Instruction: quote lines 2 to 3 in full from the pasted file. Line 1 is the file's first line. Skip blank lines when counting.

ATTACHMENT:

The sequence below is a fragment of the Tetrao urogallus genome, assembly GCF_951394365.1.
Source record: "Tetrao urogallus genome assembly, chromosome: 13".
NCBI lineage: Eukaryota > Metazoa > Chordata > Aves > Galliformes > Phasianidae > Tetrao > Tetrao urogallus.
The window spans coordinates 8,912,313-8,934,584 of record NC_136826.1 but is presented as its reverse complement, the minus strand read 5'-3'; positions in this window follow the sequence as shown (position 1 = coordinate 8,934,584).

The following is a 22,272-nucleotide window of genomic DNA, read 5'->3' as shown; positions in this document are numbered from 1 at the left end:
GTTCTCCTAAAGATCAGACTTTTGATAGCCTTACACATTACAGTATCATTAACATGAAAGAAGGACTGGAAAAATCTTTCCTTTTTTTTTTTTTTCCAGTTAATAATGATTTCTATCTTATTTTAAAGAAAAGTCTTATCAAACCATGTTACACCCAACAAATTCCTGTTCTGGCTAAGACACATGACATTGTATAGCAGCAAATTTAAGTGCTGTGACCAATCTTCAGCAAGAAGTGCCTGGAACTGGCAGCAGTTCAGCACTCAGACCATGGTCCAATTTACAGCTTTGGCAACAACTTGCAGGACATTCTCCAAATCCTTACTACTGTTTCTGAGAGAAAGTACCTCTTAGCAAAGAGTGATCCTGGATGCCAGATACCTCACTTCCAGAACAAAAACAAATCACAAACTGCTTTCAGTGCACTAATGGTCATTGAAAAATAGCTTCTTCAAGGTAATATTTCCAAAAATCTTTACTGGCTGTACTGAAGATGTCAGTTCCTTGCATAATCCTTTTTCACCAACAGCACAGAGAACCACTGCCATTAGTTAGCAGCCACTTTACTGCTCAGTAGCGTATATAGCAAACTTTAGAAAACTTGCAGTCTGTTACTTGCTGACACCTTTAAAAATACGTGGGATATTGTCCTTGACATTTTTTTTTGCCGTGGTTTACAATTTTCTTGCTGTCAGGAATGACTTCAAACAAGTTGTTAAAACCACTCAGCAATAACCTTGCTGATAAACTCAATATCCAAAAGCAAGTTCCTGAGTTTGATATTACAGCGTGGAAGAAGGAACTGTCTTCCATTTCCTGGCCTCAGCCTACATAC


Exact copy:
Source record: "Tetrao urogallus genome assembly, chromosome: 13".
NCBI lineage: Eukaryota > Metazoa > Chordata > Aves > Galliformes > Phasianidae > Tetrao > Tetrao urogallus.